Side by side by side: Literal Translation vs. Poetic Translation

Side by side by side: Literal Translation vs. Poetic Translation

When considering translations, there tends to be a continuum between two extremes with word for word translation at one end, with thought for thought translation somewhere in the middle, and plain paraphrasing at the other end. Although there exists a myriad of translating theories, there is no exact formula that will churn out the “perfect” translation of anything, especially because even the same translation will be perceived differently by separate people. However, what can be done is a comparative critique of two (or more) different English translations of the same source text, in this case in Spanish. The poem Que caiga esa lluvia fina by Mexican writer Coral Bracho can be examined in conjunction with both a literal translation and a “poetic” one- one which encompasses a semantic translation that also preserves the aesthetic and expressive values of the original work. Through this comparison, it can be seen clearly that although there is no such thing as a perfect translation, at the very least a literal or word-for-word translation is not only an injustice to the source text, but is vastly undermined by the superiority of a poetic translation.

A translator must strive to strike a balance between accuracy and poetic style.  This can only be achieved through the employment of literary techniques that will conserve the poetic structure of the original with its rhythm, rhyme, meter and the specific expression that may not conform to the ones of daily language. To do this, adjustments and replacements must be considered that will retain the shape and balance of individual sentences as well as the structure of the poem as a whole. An example of a way in which this is not successfully achieved by the literal translation can be seen in this excerpt:

“Like a messenger who, soaked and burning with fever,

comes from far,

Brings the sealed documents/orders, brings the words.

But the drawing of the rain stretches/extends

And does not allow one to hear. It doesn’t allow one to see

What is happening. And it is that

What comes near,

What talks to us,

And seizes us by the shoulders forcefully,

What shouts at us and shakes us is the rain,

Is the limit/boundary/horizon that gets blurred/fades away.”

The literal translation is forced to make sentences overly explanatory and long because some of the structures that give the original its unique style don’t obey the rules of conventional speech or writing in the “proper” way.  Whereas it is perfectly normal and accepted for a poem to use sentence fragments and asyndeton to add to the rhythmic sound of the text, a literal translation cannot convey this same technique because of its limitations. In this way, the translation sounds mechanical and out of place, and frankly, absurd. It loses the poetic structure and transforms the text into a confusing one that lacks the musicality of the original.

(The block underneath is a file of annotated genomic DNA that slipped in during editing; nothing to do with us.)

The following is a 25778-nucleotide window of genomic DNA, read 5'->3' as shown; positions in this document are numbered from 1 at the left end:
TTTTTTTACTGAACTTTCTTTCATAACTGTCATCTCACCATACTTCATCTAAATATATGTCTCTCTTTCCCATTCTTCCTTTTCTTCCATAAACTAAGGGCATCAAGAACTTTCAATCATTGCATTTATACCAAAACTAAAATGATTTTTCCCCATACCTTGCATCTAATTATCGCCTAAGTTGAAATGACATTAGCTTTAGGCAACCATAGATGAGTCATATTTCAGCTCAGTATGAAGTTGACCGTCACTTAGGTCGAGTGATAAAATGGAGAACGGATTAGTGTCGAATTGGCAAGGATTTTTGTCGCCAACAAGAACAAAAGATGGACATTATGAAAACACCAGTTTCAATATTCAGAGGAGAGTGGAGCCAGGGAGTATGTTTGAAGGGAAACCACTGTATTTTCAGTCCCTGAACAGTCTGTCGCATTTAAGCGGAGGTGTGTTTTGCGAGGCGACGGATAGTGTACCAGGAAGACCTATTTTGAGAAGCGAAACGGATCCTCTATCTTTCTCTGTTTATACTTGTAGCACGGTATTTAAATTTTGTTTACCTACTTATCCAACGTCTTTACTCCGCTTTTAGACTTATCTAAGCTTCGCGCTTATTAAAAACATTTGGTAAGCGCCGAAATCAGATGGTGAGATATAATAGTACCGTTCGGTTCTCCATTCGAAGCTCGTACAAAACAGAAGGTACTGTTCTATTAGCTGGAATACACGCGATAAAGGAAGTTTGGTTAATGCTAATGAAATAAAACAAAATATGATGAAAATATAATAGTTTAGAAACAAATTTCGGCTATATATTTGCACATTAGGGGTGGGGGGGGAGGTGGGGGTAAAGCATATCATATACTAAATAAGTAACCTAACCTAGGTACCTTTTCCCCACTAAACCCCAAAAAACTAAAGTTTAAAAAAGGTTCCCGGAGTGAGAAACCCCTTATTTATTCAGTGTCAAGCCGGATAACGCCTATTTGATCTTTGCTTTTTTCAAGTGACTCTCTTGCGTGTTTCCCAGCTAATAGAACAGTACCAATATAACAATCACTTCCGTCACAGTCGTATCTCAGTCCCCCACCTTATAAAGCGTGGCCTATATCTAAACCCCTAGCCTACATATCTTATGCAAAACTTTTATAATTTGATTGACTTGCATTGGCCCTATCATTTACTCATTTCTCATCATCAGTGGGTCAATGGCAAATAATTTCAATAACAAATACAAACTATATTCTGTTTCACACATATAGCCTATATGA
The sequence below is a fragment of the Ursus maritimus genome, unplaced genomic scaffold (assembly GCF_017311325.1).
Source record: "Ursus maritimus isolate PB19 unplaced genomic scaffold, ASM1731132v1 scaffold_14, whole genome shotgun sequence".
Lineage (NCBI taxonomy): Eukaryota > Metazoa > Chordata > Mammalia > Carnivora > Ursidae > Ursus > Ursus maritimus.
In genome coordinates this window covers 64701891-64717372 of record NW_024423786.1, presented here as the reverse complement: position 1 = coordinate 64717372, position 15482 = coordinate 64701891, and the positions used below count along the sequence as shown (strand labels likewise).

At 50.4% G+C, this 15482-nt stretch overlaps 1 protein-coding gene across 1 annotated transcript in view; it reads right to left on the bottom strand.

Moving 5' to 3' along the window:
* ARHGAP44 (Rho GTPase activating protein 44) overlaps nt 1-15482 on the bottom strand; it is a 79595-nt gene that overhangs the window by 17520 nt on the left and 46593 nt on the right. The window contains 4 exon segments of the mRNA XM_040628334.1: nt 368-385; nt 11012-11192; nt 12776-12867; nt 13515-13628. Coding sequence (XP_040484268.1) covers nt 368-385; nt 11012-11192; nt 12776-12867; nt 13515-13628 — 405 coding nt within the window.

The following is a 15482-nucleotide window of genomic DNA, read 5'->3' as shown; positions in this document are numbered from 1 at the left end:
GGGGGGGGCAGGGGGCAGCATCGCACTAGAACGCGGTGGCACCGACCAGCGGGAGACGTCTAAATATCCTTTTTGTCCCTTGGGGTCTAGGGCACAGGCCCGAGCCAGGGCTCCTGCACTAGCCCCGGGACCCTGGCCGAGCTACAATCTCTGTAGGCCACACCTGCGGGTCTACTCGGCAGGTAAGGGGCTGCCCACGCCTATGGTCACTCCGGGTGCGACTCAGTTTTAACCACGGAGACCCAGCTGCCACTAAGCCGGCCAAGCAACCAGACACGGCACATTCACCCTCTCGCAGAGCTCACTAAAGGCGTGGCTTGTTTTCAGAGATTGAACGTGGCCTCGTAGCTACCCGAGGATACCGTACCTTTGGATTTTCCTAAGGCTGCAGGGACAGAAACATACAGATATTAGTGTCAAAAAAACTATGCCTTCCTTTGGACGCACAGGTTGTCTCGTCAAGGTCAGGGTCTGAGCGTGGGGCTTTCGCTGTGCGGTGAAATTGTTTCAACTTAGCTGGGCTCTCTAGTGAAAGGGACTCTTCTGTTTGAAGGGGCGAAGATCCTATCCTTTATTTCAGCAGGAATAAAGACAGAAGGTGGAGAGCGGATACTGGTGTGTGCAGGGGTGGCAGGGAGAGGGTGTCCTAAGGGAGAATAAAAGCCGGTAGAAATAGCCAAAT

Apart from structure, another important issue in which a literal translation misses the mark is in the language. Language in a poem is used to create visual images through combinations of words which evoke sound, touch, smell, and taste. Que caiga esa lluvia fina has an integrated assonance that, through the seamless repetition of vowel sounds creates an internal rhyming that is extremely important to the poem, especially since it doesn’t follow “traditional” poetry structure and have words rhyming- it relies in the assonance to give it its musicality and provide its rhythm and meter. As expected, the literal translation does not account for this assonance. A clear example of this is this sentence: “Esta verdad oscura, esta oscilante levedad”- verdad and levedad create the internal rhyme. The literal translation: “This dark truth, this oscillating lightness” doesn’t provide the same rhyme scheme. Although this is a hard task, the poetic translation manages to create its own rhyme scheme: “This dark truth, this swaying lightness”- evokes movement and a musicality that “oscillating” (although closer to oscilante) cannot provide.

Lastly, to further showcase a literal translation’s shortcomings, the word choice can be examined. Literal translations fail to make distinctions between different usages of heteronyms because they aren’t focused in the poetry behind the author’s deliberate word selection. Although individual words may not seem like a very important issue when examining the whole, they are a crucial aspect of a poem’s (or any literary works) unique style and intended meaning. This can be demonstrated using the poem’s title, which is repeated throughout the text, each time in a different context: “Que caiga esa lluvia fina/let that fine rain fall” – the word fine has different meanings and is meant to convey varying interpretations each time it is used. At the beginning of the poem, it can be used to signify that the rain is good, whereas towards the end, it signifies that it is delicate and light, like a mist- which the poetic translation takes note of and acknowledges.

Overall, there are many reasons why a translation should be considered “good” or “bad”, but whatever the case, one thing is for certain, a poetic translation will certainly triumph over a literal or word for word translation, especially when compared in terms of the poetic structure and language they provide for a reader that does not have the benefit of the original.


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